Reasons for Attrition Among Public Adoption Seekers
- Author(s): Weissinger, Erika
- Advisor(s): Mauldon, Jane
- et al.
The purpose of this study is to identify the main reasons public adoption seekers do not complete the adoption process. I conduct interviews with public adoption seekers from two California counties who dropped out of the process. I find that the most common reasons given for dropping out of the process are
-changes in personal circumstance (for reasons such as losing a job or becoming ill);
-dissatisfaction with agencies (for reasons such as poor customer service, the process being too lengthy, or perceived discrimination);
-being too busy; and
-having an insufficient income or being unable to meet the housing requirements.
In examining the relationship between the socioeconomic characteristics of prospective adoptive parents and attrition, I find that lower-income adoption seekers most often drop out because they experience instability in their personal circumstances, have insufficient income, or do not meet agency housing requirements. I find that middle- and upper-income adoption seekers most often drop out due to insufficient time to complete the steps in the process or dissatisfaction with foster care adoption agencies.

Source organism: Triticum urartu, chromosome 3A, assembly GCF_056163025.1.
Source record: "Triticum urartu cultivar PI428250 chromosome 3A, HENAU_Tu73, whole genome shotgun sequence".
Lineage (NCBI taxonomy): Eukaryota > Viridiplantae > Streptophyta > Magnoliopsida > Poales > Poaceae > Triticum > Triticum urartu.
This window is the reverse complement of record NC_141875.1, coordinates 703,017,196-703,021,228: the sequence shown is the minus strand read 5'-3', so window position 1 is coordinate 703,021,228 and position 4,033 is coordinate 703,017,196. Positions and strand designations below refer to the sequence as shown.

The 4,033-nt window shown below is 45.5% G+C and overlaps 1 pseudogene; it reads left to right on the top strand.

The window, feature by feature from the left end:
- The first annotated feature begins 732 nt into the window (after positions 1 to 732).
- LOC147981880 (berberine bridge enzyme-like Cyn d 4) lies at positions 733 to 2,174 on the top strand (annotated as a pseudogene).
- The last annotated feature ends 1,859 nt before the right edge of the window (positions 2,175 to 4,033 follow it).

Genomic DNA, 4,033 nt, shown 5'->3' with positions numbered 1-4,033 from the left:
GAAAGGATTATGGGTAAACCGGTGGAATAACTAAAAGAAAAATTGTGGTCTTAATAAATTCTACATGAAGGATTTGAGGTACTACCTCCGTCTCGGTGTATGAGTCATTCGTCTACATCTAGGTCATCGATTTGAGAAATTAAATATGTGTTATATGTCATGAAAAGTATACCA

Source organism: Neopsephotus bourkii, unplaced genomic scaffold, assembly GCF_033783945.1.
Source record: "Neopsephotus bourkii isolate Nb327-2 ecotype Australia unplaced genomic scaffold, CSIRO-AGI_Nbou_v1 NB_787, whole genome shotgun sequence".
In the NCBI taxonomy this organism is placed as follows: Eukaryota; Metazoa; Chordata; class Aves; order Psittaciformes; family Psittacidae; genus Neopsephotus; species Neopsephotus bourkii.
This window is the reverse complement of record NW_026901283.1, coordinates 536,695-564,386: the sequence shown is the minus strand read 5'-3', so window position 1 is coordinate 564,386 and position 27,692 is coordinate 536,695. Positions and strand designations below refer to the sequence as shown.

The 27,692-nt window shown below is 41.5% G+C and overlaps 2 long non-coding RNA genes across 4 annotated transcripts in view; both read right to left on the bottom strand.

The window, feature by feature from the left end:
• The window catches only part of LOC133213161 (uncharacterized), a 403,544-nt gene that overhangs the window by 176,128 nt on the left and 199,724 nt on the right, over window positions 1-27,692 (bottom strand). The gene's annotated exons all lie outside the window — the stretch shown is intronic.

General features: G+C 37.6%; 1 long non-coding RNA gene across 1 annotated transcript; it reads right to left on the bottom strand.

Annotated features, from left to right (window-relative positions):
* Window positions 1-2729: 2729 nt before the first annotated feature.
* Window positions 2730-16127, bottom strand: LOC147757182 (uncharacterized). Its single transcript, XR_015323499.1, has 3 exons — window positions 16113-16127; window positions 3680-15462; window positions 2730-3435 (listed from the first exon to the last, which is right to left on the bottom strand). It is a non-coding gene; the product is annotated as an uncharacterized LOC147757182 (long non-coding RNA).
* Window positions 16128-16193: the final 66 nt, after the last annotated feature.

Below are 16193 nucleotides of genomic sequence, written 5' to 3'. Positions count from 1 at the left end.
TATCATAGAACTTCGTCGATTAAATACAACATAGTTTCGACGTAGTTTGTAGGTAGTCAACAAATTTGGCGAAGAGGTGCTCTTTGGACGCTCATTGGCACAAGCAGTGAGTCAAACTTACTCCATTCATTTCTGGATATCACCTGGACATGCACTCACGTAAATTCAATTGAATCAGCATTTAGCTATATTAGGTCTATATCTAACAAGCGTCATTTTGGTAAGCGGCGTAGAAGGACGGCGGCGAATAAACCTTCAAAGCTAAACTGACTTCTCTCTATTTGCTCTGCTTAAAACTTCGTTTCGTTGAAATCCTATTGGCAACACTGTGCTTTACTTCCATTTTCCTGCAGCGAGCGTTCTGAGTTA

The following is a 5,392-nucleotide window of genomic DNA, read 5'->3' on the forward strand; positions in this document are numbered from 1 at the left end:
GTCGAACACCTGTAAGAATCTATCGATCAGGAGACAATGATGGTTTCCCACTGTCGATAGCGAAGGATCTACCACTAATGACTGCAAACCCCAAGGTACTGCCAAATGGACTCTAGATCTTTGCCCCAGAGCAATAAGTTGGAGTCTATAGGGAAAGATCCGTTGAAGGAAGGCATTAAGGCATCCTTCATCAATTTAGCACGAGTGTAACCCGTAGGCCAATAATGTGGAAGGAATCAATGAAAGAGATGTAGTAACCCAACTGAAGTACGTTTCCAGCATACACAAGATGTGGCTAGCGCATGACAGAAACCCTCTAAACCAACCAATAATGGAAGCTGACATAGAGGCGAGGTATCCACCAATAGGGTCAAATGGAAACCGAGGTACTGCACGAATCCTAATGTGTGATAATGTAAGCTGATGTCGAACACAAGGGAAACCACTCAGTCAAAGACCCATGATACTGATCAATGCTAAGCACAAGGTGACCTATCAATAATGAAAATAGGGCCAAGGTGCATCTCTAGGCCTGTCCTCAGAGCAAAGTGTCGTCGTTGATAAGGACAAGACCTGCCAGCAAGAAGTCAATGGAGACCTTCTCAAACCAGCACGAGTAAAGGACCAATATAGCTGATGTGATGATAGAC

Although many reasons for dropping out may seem to be beyond the influence of agencies, I argue that if the foster care adoption process were more efficient, prospective parents would be less likely to drop out due to life-changing events or due to being too busy to complete the process. Agencies appear to have room for improvement in terms of providing better customer service, making the process more clear and efficient, and complying with federal legislation.